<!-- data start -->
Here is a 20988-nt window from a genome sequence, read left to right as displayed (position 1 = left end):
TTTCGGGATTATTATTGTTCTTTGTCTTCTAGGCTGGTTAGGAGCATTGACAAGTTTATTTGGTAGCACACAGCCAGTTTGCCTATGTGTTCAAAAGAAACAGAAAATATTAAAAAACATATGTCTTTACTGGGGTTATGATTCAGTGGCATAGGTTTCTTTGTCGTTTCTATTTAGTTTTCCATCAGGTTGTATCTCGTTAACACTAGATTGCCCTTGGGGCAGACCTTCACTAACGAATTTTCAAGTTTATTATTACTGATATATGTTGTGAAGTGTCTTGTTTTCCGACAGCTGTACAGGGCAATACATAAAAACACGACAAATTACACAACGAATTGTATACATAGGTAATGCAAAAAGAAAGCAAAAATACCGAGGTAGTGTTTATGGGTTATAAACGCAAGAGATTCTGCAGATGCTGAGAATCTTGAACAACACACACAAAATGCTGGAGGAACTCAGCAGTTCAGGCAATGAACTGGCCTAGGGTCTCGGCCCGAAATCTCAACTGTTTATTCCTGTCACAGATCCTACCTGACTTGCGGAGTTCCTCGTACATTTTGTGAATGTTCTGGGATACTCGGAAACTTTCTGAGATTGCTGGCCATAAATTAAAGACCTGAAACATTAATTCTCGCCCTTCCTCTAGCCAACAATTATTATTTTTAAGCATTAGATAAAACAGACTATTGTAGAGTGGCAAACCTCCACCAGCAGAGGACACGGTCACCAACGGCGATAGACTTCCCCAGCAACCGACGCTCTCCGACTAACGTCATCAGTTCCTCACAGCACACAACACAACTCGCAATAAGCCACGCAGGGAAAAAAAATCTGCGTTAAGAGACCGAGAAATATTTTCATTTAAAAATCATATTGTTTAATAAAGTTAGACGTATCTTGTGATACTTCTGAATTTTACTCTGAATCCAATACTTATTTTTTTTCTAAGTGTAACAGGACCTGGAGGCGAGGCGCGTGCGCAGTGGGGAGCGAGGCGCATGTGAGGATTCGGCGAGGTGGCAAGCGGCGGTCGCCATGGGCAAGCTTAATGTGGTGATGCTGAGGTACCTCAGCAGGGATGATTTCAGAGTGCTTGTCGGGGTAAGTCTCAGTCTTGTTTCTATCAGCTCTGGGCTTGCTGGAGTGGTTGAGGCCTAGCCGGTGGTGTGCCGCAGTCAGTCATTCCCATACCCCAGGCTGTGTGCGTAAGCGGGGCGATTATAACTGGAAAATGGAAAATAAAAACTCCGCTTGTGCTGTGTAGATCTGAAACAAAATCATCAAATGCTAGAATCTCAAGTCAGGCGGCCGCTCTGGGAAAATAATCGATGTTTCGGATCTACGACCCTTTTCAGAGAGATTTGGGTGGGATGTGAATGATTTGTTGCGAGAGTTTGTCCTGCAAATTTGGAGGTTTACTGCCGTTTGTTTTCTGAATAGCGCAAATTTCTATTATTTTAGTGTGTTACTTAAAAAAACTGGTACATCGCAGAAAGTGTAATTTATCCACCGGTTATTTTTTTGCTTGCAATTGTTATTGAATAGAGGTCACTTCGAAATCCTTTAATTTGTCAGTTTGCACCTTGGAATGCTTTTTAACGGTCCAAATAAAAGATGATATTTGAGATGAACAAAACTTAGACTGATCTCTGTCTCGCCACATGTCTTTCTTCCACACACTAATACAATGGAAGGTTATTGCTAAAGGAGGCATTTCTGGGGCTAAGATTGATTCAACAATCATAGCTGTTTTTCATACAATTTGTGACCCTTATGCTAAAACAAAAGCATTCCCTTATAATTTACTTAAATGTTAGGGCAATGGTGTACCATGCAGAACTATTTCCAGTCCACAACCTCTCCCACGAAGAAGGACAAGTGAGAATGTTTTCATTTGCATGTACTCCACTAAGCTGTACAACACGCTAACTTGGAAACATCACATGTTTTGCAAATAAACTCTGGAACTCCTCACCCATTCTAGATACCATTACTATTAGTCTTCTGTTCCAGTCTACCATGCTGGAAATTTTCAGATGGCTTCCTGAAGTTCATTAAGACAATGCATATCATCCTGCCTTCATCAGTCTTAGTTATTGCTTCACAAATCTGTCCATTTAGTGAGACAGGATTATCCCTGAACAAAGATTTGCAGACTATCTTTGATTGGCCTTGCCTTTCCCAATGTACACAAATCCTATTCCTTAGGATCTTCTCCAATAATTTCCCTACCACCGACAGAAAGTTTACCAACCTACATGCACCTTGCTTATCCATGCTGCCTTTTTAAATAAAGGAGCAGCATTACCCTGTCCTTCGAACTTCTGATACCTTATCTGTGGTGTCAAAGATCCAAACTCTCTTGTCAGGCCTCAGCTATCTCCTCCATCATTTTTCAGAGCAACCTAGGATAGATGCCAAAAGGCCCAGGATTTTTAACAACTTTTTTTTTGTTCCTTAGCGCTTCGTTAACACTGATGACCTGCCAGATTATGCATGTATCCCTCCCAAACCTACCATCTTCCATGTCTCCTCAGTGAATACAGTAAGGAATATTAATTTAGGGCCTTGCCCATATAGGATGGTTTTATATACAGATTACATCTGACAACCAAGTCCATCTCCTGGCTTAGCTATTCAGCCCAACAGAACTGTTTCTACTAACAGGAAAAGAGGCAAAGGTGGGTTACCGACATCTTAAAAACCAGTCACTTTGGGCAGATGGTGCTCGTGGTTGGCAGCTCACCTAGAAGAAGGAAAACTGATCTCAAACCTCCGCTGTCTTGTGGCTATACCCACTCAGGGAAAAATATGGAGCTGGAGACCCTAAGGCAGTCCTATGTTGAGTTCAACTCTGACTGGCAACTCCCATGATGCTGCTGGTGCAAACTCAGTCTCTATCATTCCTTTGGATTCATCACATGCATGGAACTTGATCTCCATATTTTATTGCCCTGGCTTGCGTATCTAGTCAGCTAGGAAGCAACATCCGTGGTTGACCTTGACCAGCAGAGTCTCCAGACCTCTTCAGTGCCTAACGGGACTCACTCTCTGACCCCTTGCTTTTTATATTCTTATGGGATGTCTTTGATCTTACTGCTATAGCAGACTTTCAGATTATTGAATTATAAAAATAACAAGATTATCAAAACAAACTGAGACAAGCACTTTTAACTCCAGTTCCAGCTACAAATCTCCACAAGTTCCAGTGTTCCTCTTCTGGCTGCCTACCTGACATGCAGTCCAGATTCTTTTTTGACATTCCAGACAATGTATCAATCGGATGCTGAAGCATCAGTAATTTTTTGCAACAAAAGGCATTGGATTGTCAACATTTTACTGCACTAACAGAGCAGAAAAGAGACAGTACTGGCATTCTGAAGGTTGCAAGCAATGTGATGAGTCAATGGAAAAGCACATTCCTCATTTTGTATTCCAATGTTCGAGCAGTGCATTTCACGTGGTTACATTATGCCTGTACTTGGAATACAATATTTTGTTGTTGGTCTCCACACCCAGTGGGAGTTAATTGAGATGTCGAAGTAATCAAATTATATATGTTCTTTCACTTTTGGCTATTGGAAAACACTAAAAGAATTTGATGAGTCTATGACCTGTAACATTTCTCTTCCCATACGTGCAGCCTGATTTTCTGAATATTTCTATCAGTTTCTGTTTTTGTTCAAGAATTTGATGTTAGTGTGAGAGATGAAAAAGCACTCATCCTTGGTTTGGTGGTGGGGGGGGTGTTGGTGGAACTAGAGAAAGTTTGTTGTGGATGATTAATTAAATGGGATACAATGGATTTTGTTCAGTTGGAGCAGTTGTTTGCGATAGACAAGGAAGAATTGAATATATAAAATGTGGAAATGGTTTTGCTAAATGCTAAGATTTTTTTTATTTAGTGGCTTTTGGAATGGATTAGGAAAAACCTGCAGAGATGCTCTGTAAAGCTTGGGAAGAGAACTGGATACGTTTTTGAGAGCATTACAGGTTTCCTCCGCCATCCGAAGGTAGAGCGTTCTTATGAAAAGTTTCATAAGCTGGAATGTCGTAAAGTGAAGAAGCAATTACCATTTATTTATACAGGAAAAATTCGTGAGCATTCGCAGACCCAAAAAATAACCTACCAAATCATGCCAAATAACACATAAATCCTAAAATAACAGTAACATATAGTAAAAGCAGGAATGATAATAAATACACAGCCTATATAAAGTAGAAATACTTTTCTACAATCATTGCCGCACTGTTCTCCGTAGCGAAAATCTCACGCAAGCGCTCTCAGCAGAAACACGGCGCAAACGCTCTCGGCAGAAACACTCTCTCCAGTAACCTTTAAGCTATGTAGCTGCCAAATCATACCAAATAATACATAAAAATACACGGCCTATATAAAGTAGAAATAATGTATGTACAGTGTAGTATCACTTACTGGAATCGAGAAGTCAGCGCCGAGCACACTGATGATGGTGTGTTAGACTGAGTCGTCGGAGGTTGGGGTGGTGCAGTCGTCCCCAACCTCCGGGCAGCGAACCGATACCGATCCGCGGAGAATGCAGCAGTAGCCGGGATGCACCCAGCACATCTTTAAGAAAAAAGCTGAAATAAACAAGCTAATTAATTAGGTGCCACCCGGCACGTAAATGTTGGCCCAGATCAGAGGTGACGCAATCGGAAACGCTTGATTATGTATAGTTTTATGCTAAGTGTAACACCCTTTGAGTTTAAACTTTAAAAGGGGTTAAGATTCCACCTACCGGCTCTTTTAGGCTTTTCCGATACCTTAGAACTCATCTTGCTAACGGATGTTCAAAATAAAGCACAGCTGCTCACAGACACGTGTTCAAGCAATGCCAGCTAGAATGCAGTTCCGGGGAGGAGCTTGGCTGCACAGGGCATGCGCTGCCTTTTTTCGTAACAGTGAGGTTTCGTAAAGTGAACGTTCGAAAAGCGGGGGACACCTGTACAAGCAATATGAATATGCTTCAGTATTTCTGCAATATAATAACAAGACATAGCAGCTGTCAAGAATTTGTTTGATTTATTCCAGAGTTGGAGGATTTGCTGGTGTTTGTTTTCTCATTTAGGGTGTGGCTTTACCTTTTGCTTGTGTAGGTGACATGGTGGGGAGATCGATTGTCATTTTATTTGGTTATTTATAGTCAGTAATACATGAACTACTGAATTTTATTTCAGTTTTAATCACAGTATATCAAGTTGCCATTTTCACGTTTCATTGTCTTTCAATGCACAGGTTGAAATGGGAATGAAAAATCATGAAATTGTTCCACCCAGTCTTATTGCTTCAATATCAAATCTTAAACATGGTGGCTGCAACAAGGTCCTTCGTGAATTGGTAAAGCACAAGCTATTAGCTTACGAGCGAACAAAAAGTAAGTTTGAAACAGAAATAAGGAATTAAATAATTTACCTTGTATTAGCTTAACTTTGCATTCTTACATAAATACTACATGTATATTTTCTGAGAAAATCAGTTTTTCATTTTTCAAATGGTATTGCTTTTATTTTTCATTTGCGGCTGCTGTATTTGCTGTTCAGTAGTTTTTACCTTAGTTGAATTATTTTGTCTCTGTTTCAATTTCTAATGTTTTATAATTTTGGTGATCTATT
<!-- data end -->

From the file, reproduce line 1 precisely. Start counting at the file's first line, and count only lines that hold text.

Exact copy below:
Here is a 20988-nt window from a genome sequence, read left to right as displayed (position 1 = left end):